Malaria Strikes Impoverished Villagers

Doctors are struggling to stem a malaria outbreak that’s ravaging the country’s rural poor.

Malaria Strikes Impoverished Villagers

Doctors are struggling to stem a malaria outbreak that’s ravaging the country’s rural poor.

Naseer Ahmad lies in the dusty road outside a makeshift laboratory in the remote northern city of Taloquan. The 15-year-old boy has a fever and his body is wracked with pain. His skin is pale and his lips are cracked. He cannot speak.

His father suddenly hears his son's name called out and runs towards the laboratory only to return a few moments later with a sad expression. "The doctor says he has got PF - plasmodium malaria - and I have to admit him to the hospital. I don't know what PF is,” he said.

"If it is a dangerous disease I don't have enough money to buy him medicine. I have 40,000 afghani (one US dollar), 20,000 of which I gave for the test and with the remaining 20,000 I will buy some malaria pills."

Naseer is about to become another statistic in an increasingly frustrating battle against malaria in the northern provinces of Afghanistan. Numbers of cases are rising alarmingly in Kunduz, Takhar and Badakhshan - all poor provinces with inadequate communication, transport and medical facilities.

In Takhar alone, nearly all the 9,000 people tested for the disease so far this year have been found to have it. Up to three hundred of them will die, admits the director of public health of Takhar province, Dr Abdul Ahad Atif.

"We have made a development plan for the year 2002 in which we have many suggestions for prevention and cure. So far, a welfare organisation by the name of Marlin has promised to help. Eradication of malaria needs big projects and a lot of money," he said.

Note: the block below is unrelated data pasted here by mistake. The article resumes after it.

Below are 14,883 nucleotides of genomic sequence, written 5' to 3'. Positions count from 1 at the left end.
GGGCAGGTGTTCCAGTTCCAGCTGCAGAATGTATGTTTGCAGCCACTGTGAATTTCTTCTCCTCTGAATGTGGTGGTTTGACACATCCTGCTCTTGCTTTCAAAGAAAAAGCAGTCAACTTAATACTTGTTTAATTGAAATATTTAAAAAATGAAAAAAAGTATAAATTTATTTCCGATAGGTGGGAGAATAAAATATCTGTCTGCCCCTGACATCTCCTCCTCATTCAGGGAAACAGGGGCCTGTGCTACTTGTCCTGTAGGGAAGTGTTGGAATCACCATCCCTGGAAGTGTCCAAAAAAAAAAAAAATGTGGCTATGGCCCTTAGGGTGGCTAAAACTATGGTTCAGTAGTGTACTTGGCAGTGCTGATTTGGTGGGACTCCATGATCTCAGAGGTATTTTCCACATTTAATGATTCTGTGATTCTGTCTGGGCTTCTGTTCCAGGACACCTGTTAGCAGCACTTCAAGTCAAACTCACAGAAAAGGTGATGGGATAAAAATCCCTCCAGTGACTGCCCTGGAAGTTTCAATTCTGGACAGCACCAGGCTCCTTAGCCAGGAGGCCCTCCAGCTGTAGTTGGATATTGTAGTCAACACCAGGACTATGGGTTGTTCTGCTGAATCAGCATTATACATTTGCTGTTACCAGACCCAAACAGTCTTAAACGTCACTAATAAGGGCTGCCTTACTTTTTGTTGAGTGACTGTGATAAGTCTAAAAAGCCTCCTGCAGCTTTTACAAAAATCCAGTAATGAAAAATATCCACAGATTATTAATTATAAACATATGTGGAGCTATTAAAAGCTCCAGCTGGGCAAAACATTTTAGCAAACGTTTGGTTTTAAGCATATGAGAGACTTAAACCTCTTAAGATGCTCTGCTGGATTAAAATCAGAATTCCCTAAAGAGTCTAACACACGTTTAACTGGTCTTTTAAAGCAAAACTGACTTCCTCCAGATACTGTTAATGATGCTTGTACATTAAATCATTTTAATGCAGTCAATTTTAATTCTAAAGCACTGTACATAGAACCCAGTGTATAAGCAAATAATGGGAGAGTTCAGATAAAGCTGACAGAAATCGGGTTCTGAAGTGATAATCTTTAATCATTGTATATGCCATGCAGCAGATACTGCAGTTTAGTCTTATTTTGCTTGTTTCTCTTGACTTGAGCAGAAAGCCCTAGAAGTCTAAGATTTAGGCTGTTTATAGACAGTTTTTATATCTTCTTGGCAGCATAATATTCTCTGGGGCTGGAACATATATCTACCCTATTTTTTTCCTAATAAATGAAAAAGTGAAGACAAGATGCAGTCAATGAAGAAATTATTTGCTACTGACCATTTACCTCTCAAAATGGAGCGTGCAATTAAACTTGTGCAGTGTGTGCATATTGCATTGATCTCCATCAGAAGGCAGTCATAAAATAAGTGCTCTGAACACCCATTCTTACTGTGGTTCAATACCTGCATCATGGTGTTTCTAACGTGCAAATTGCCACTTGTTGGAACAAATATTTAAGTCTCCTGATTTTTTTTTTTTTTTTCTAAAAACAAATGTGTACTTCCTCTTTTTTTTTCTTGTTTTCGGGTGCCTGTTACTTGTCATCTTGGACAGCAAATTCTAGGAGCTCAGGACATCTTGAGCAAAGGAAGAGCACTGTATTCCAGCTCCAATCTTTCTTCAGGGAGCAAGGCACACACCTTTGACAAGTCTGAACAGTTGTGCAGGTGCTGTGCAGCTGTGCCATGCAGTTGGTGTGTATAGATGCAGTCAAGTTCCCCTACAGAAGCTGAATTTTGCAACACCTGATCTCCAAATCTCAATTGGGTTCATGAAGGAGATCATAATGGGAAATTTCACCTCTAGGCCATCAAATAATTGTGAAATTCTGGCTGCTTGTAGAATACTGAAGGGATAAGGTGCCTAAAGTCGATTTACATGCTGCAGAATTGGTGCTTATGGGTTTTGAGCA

Dr Mana Zarkua moved to Taloquan after four months in Tajikistan to take charge of Marlin's malaria branch in Takhar. "The disease is a big problem in this area and its prevention needs a lot of work," she said.

Marlin has eight clinics in the north-east of the country - six in Takhar and a couple in Baghlan and Kunduz. They have trained 48 people in three teams to set up 24 more medical centres.

"Soon we will have accurate and complete surveys and be able to distribute new and effective medicine. We also want to train people to teach other people how to prevent themselves from catching malaria," said Dr Zarkua.

But those prevention plans are already too late for 12-year-old Shamsuddin, one of 15 malaria patients in the central hospital of Takhar province. "He got fever three days ago in the morning and was delirious," said his brother Nizamuddin. "Sometimes he would shout and get frightened. We took him to the mullah of the village, who said that the boy should be taken to hospital. So we immediately brought him here.”

In neighbouring Kunduz, Mohammad Moqeem, a technician in the malaria laboratory in Kunduz city's central hospital, said, "Just so far today we have tested the blood of 42 people and 12 of them have malaria. Maybe 20 more will be checked in the afternoon.

"Last year we were testing the blood of 150 to 200 people a day and about 40 of them would have the disease. About 150 people are checked in the malaria clinics and half of them test positive."

Najeeba is one of those patients. The 12-year-old girl lies beside the entrance to a big tent behind the central hospital. She has been there for four days with her father, Mohammad Sharif, who is also stricken with the disease.

"Many people in our district, Ishkamish, are suffering, especially in our village, Samandaw, where there is an epidemic. There is no doctor or laboratory nearby and we had to walk for three hours to reach help," he said.

The story is not much better in Badakhshan province, stuck out in the far north-east of the country. At Keshm clinic, Dr Abdul Jamil reports that so far this year five people have died in his district alone.

"People at first thought that it was the plague, but later they realised that it was malaria. More than ten people come each day with the disease, but our clinic is limited and we don't have good doctors, laboratories or medicines," he said.

Back in Taloquan, Sarajuddin sells malaria pills and painkillers outside a clinic. "Most of the people come here from far away places. We sell malaria pills only for 20,000 afghani (50 US cents) but sometimes people can't even pay that amount," he said.

Rahimullah Samandar is an IWPR trainee reporter

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